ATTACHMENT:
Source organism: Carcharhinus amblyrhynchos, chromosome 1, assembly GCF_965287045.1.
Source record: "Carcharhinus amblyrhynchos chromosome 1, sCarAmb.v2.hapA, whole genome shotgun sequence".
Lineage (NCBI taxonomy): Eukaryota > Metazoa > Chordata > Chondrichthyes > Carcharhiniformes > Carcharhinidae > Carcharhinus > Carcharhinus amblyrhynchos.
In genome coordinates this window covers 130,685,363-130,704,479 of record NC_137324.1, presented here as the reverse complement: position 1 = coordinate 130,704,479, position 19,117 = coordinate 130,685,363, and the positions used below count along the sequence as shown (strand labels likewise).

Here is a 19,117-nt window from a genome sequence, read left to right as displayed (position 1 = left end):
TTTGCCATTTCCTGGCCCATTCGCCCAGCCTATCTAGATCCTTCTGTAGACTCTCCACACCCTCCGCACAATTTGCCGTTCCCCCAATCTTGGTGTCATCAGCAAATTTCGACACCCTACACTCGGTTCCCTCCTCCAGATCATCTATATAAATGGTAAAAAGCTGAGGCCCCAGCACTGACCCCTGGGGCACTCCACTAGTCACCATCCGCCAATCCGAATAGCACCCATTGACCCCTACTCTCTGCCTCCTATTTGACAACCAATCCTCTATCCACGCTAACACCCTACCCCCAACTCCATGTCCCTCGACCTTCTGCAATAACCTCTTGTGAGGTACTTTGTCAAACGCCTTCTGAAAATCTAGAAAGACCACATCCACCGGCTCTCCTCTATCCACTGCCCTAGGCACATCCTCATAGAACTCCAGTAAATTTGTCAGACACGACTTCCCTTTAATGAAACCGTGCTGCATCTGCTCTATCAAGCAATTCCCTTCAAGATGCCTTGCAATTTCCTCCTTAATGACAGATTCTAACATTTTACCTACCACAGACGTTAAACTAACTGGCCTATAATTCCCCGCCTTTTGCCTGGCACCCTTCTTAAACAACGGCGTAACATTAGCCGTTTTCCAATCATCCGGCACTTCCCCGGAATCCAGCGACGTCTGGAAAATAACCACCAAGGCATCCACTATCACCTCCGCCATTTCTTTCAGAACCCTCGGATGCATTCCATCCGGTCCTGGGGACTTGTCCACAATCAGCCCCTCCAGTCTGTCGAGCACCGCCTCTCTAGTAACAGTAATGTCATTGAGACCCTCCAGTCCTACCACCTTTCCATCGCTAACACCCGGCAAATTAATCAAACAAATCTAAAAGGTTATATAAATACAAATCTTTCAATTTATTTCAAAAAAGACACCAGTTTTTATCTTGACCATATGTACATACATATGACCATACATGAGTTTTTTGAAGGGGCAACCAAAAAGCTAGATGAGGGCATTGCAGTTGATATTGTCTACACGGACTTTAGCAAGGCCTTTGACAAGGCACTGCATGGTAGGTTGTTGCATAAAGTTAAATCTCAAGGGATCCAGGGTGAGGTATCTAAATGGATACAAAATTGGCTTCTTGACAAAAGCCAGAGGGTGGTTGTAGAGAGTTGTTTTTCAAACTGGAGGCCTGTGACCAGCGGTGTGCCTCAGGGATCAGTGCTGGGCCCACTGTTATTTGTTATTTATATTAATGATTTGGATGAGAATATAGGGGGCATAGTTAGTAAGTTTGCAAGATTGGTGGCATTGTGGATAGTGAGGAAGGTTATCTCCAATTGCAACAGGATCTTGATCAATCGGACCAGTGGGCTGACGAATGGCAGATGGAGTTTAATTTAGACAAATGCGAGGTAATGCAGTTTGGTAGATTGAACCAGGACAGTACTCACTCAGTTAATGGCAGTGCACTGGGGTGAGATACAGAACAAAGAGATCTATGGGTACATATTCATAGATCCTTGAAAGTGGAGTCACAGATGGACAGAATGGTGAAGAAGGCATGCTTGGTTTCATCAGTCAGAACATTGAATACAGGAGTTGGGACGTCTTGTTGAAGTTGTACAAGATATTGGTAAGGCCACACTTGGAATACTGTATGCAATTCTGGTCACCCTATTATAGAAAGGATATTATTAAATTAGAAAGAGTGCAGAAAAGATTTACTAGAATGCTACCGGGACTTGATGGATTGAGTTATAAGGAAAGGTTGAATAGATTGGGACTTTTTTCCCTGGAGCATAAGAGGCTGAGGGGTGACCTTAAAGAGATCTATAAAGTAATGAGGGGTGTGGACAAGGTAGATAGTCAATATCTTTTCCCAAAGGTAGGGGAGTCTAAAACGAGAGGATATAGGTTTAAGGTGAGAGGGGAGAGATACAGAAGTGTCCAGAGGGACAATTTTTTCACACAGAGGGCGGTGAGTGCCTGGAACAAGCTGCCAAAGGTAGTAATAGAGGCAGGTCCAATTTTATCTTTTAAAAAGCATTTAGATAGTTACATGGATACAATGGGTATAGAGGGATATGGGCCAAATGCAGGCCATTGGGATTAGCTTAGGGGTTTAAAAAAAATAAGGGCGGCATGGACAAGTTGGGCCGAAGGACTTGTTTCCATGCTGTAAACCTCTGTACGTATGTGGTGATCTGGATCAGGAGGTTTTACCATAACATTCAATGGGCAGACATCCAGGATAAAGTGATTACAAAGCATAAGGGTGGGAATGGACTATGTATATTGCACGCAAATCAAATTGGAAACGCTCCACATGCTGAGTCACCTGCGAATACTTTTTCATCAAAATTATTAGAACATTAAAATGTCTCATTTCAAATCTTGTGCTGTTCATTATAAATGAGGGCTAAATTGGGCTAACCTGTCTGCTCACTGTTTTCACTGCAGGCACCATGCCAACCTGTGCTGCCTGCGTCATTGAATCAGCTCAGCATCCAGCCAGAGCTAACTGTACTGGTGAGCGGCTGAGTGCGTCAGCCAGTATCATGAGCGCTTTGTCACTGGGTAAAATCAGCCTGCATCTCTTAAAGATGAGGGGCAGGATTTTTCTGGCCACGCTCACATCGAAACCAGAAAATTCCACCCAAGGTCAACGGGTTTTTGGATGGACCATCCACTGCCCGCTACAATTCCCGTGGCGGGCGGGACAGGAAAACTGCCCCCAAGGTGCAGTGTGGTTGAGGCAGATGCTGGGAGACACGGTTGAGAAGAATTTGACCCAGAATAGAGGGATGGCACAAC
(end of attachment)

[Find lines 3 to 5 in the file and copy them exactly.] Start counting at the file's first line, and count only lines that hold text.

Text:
Lineage (NCBI taxonomy): Eukaryota > Metazoa > Chordata > Chondrichthyes > Carcharhiniformes > Carcharhinidae > Carcharhinus > Carcharhinus amblyrhynchos.
In genome coordinates this window covers 130,685,363-130,704,479 of record NC_137324.1, presented here as the reverse complement: position 1 = coordinate 130,704,479, position 19,117 = coordinate 130,685,363, and the positions used below count along the sequence as shown (strand labels likewise).

Here is a 19,117-nt window from a genome sequence, read left to right as displayed (position 1 = left end):